- Phosphoric Acid: The common acid “debility” is very marked in this remedy, producing a nervous exhaustion. Mental debility first; later physical. Impaired memory, cannot collect his thoughts to find the right word. Effects of grief and mental shock. Delirium with great stupefaction. Difficult comprehension. To buy Homeopathic medicines online.
World Alzheimer’s Day: A Call to Action:
- Raising Awareness: It serves as a global platform to raise awareness about the impact of dementia on individuals, families, and communities. By shedding light on the challenges faced by those living with dementia, we can reduce stigma and foster empathy and understanding.
- Advocating for Research: Research into Alzheimer’s disease is crucial for understanding its causes, risk factors, and potential treatments. This day encourages governments, healthcare organizations, and the public to support and fund research efforts aimed at finding a cure or effective treatments.
- Supporting Caregivers: Alzheimer’s disease places a significant burden on caregivers who provide care and support to individuals with dementia. Recognizing and supporting the needs of caregivers is an essential aspect of world Alzheimer’s Day.
- Promoting Early Detection: Early diagnosis of Alzheimer’s disease allows for better management of symptoms and access to appropriate support and services. World Alzheimer’s Day encourages individuals and healthcare providers to be vigilant for signs of dementia and seek timely diagnosis.
- Enhancing Dementia Friendly Communities: Creating dementia-friendly communities involves fostering environments where individuals with dementia can live with dignity and participate in society. This includes initiatives to improve accessibility, provide social engagement opportunities, and ensure safety for people with dementia.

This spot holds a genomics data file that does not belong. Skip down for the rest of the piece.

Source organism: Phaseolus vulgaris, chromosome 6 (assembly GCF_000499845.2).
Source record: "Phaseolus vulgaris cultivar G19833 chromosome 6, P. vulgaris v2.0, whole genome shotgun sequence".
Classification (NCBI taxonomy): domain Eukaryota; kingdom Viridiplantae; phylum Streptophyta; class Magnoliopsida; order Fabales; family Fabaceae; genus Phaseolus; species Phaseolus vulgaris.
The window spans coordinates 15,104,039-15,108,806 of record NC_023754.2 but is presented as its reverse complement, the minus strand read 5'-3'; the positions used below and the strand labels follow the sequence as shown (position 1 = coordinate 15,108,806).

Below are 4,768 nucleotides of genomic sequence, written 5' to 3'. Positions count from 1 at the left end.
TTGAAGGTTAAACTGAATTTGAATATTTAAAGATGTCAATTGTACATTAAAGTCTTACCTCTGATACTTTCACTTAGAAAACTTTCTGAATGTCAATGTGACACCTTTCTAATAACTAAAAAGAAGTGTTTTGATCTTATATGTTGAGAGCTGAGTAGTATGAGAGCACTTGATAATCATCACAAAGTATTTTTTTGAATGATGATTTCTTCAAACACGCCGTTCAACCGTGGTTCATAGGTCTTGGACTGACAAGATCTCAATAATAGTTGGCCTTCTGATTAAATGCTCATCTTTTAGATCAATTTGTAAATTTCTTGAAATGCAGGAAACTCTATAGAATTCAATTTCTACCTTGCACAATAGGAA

- Global Collaboration: Alzheimer’s is a global challenge that requires international cooperation. World Alzheimer’s Day encourages countries and organizations to collaborate in addressing the impact of dementia on a global scale.
World Alzheimer’s Day serves as a reminder of the urgent need to address Alzheimer’s disease and dementia. As the global population continues to age, the prevalence of dementia is expected to rise. However, with increased awareness, research, support, and collaboration, we can strive for a world where individuals living with Alzheimer’s disease and related dementias receive the care and respect they deserve. Together, we can work towards a future where Alzheimer is better understood, prevented, and ultimately cured. On this World Alzheimer’s Day, let us remember, empathize, and resolve to make a difference in the lives of those affected by dementia.
Please visit our previous blog – World Patient Safety Day 2023: Engaging Patients for Patient Safety
Dr Simranjit Kaur
Dr Simranjit Kaur is a highly accomplished medical professional with a BHMS degree from BVDU Pune and additional qualifications including CGO and MBA(Hospital Administration). With a passion for paediatric care, Dr. Simranjit pursed a fellowship in paediatrics, honing expertise in the specialized field. Currently Research Officer at BJain Pharmaceuticals.